What Is Breast Cancer?
Breast cancer is a type of cancer that starts in the breast. Cancer starts when cells begin to grow out of control.
Breast cancer cells usually form a tumor that can often be seen on an x-ray or felt as a lump. Breast cancer occurs almost entirely in women, but men can get breast cancer, too.
It’s important to understand that most breast lumps are benign and not cancer (malignant). Non-cancerous breast tumors are abnormal growths, but they do not spread outside of the breast. They are not life threatening, but some types of benign breast lumps can increase a woman's risk of getting breast cancer. Any breast lump or change needs to be checked by a health care professional to determine if it is benign or malignant (cancer) and if it might affect your future cancer risk.
How Common Is Breast Cancer?
Breast cancer is the most common cancer in American women, except for skin cancers. Currently, the average risk of a woman in the United States developing breast cancer sometime in her life is about 13%. This means there is a 1 in 8 chance she will develop breast cancer. This also means there is a 7 in 8 chance she will never have the disease.
Current year estimates for breast cancer
The American Cancer Society's estimates for breast cancer in the United States for
·About 276,480 new cases of invasive breast cancer will be diagnosed in women.
·About 48,530 new cases of carcinoma in situ (CIS) will be diagnosed (CIS is noninvasive and is the earliest form of breast cancer).
·About 42,170 women will die from breast cancer.
Trends in breast cancer incidence
In recent years, incidence rates have increased slightly (by 0.3% per year).
Trends in breast cancer deaths
Breast cancer is the second leading cause of cancer death in women (only lung cancer kills more women each year). The chance that a woman will die from breast cancer is about 1 in 38 (about 2.6%).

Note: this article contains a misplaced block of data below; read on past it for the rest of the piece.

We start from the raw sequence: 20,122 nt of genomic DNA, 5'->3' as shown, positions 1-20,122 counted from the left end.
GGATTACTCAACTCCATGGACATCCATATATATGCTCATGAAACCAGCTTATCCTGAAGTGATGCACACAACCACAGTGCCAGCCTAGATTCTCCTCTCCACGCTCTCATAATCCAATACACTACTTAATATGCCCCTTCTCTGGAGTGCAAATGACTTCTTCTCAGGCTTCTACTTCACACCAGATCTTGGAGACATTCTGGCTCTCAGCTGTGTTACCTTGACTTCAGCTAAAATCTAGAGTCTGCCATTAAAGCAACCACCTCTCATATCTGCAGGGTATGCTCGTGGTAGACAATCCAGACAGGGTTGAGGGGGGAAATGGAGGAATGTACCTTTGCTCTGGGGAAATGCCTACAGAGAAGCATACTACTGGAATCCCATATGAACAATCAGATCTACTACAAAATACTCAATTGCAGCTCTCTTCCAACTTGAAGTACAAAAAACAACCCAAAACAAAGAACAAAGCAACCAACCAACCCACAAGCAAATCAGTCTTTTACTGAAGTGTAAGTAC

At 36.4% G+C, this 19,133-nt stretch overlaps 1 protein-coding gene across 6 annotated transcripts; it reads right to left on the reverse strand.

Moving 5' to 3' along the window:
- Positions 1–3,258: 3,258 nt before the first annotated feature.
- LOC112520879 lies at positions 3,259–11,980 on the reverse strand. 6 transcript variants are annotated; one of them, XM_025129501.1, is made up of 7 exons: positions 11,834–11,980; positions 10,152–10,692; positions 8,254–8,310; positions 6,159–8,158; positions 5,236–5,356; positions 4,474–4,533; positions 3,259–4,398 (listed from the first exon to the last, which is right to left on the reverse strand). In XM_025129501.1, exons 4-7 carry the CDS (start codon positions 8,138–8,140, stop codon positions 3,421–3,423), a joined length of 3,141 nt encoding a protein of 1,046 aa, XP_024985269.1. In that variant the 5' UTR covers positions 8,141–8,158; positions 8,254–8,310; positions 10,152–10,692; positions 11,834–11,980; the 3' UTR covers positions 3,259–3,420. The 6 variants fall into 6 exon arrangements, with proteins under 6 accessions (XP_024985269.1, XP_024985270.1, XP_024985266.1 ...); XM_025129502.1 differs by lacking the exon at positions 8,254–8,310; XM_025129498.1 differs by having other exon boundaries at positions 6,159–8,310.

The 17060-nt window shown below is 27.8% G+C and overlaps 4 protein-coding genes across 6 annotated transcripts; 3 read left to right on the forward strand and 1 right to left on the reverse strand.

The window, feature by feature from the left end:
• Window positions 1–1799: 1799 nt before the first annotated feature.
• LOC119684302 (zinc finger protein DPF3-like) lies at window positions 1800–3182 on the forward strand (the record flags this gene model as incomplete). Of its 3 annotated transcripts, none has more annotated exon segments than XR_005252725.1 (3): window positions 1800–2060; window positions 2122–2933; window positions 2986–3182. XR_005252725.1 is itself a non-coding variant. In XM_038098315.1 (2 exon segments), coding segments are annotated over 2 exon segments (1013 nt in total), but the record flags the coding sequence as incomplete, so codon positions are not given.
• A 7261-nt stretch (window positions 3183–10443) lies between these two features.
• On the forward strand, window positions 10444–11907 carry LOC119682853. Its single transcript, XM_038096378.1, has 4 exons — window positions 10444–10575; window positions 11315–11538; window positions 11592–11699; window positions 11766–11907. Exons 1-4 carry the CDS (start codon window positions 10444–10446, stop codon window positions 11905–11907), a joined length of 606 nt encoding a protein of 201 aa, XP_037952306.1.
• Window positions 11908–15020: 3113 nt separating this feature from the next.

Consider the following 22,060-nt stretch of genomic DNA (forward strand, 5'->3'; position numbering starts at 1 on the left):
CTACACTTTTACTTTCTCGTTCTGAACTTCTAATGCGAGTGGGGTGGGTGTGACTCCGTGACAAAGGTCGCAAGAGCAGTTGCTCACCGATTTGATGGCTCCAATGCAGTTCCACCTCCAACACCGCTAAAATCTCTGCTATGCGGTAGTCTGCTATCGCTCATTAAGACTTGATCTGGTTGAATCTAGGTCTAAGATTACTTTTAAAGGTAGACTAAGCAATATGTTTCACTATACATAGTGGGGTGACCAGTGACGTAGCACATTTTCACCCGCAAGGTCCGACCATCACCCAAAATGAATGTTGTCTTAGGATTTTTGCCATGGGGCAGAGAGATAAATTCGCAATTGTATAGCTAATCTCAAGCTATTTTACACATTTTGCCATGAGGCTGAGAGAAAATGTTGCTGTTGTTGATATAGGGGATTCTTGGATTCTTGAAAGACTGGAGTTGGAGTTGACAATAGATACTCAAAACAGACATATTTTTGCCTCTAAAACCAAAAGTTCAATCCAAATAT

Since 2007, breast cancer death rates have been steady in women younger than 50, but have continued to decrease in older women. From 2013 to 2017, the death rate decreased by 1.3% per year.
These decreases are believed to be the result of finding breast cancer earlier through screening and increased awareness, as well as better treatments.
Breast cancer survivors
At this time there are more than 3.5 million breast cancer survivors in the United States.This includes women still being treated and those who have completed treatment.
Breast cancer causes
Studies continue to uncover lifestyle factors and habits, as well as inherited genes, that affect breast cancer risk. Here are a few examples:
·Several studies are looking at the effect of exercise, weight gain or loss, and diet on risk.
·Studies on the best use of genetic testing for breast cancer mutations continue.
·Scientists are exploring how common gene variations (small changes in genes that are not as significant as mutations) may affect breast cancer risk. Gene variants typically have only a modest effect on risk, but when taken together they could possibly have a large impact.
·Possible environmental causes of breast cancer have also received more attention in recent years. While much of the science on this topic is still in its earliest stages, this is an area of active research.
Reducing breast cancer risk
Researchers continue to look for medicines that might help lower breast cancer risk, especially women who are at high risk.
·Estrogen blocking drugs are typically used to help treat breast cancer, but some might also help prevent it. Tamoxifen and raloxifene have been used for many years to prevent breast cancer. More recent studies with another class of drugs called aromatase inhibitors (exemestane and anastrozole) have shown that these drugs are also very effective in preventing breast cancer
·Other clinical trials are looking at non-hormonal drugs for breast cancer reduction. Drugs of interest include drugs for diabetes like metformin, drugs used to treat blood or bone marrow disorders, like ruxolitinib, and bexarotene, a drug that treats a specific type of T-cell lymphoma.
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